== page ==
Imagine laying out the numbered cards in a deck into a straight line, ordered from smallest to largest. Unless your main language reads right-to-left (like Hebrew or Arabic), chances are you’ll arrange them with the smallest number to the left and ascending in value to the right. This bias in mapping numbers to space is well-known, even among some animals. But scientists have long debated whether it’s hardwired into our brains from birth. A new study suggests that newborns associate the concept of “few” with “left” and “many” with “right,” supporting the idea that such bias might be innate.
To recruit 80 newborns, who were an average of 45 hours old, psychologist Maria Dolores de Hevia at Paris Descartes University asked dozens of new parents at a Parisian hospital whether they could donate a few minutes of their babies’ time to science.
But figuring out what’s going on in the mind of an infant isn’t easy. So researchers came up with a series of audio-visual tests. They played sound clips of repeated syllables like “ba” or “ta,” six for some infants and 18 for others. Researchers associated the number of syllables with the ideas of “few” and “many.” They then showed the babies different size rectangles on a tablet screen. Those infants who heard six syllables saw a short rectangle, whereas those who heard 18 saw a longer one.
About a minute later, those who initially heard six syllables heard 18 syllables, and were given a choice: They saw two long rectangles on the left and right side of a split screen. Researchers—and a group of independent observers—waited to see which they would focus on. They reasoned that if the infants looked longer at the right-hand rectangle, they were associating “more” (based on the newly heard 18 syllables) with “right.” Newborns who first heard 18 syllables and afterward six syllables had the reverse setup, and were expected to associate “fewer” with “left.”
And that’s exactly what happened. On average, newborns who heard six syllables followed by 18 syllables looked at the right-hand rectangle twice as long as the left, and vice versa. De Hevia repeated the experiment multiple times with different babies. Each time, she tested different variables, like stretching out the six syllables so they played for the same amount of time as the 18. The results held up. But when the newborns simply heard long and short tones instead of distinct syllables, they made no distinction between the left and right rectangles. That suggests they were paying attention to the number of syllables and mapping them accordingly: “fewer” to the left and “more” to the right, the researchers report today in Current Biology.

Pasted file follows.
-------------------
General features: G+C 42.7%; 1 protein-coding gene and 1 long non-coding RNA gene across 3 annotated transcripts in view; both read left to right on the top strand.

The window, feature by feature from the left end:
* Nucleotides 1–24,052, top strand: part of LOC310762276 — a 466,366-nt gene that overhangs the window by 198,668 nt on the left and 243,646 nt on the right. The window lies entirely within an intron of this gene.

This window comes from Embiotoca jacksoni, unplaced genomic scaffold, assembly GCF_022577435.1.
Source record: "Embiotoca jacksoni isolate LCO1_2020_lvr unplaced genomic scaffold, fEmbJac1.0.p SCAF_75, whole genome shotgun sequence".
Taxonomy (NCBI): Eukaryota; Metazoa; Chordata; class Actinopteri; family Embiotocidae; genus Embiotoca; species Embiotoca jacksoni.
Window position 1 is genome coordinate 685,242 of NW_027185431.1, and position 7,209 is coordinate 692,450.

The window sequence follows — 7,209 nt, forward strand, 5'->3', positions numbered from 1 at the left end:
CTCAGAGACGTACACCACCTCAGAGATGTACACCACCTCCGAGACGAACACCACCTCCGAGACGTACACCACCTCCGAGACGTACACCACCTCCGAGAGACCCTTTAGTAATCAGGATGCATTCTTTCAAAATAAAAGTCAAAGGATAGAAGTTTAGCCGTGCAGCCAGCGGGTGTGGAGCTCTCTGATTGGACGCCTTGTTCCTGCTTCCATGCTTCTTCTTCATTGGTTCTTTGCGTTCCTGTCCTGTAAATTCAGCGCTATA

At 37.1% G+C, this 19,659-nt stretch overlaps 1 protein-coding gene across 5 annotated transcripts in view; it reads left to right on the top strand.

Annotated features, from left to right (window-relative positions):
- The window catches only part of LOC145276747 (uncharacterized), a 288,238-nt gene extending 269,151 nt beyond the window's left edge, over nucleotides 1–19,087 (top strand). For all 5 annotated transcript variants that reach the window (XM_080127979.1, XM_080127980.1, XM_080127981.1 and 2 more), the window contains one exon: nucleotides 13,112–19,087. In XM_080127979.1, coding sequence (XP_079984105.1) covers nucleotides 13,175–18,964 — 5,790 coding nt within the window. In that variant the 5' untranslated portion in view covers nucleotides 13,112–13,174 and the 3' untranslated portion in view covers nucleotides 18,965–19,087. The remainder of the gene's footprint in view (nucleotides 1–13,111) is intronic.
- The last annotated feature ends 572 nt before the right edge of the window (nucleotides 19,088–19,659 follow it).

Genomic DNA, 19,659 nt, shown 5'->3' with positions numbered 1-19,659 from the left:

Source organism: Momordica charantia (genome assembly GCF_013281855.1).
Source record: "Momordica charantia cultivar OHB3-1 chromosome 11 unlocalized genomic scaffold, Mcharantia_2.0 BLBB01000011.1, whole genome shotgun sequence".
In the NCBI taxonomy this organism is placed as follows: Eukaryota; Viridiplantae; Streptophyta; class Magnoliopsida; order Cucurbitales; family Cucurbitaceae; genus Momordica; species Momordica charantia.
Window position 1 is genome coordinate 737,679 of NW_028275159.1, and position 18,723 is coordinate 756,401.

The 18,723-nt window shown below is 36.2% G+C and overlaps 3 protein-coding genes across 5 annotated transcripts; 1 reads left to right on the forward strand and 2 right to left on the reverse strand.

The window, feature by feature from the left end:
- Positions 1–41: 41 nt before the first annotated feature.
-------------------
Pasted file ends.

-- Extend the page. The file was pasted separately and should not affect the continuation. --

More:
Although De Hevia expected this result, the parents were often surprised. “It is a magic moment in which parents are aware for the first time of how receptive and attentive their newborn can be,” she says. Humans may have evolved this early association between numbers and space to provide the mental building blocks for learning basic mathematical concepts, she hypothesizes. She also suspects the left-to-right bias is universal at birth and eventually reinforced—or reversed—by culture.
But whether those associations are inborn, something known as the nativist position, or learned is still up for grabs, says Clarissa Thompson, a cognitive developmental psychologist at Kent State University in Ohio who wasn’t involved in the study. Although newborns haven’t experienced much of the world, Thompson suggests that even a few hours might be enough for them to tell that things tend to be ordered in certain ways. She’d like to see the experiments repeated in babies from right-to-left reading cultures before she’s convinced these results are universal. Even so, it’s an exciting finding, she says. “Regardless of whether [the authors’] evidence really supports a nativist claim or not, their data are another important piece of the puzzle to show that even young infants associate space and number.”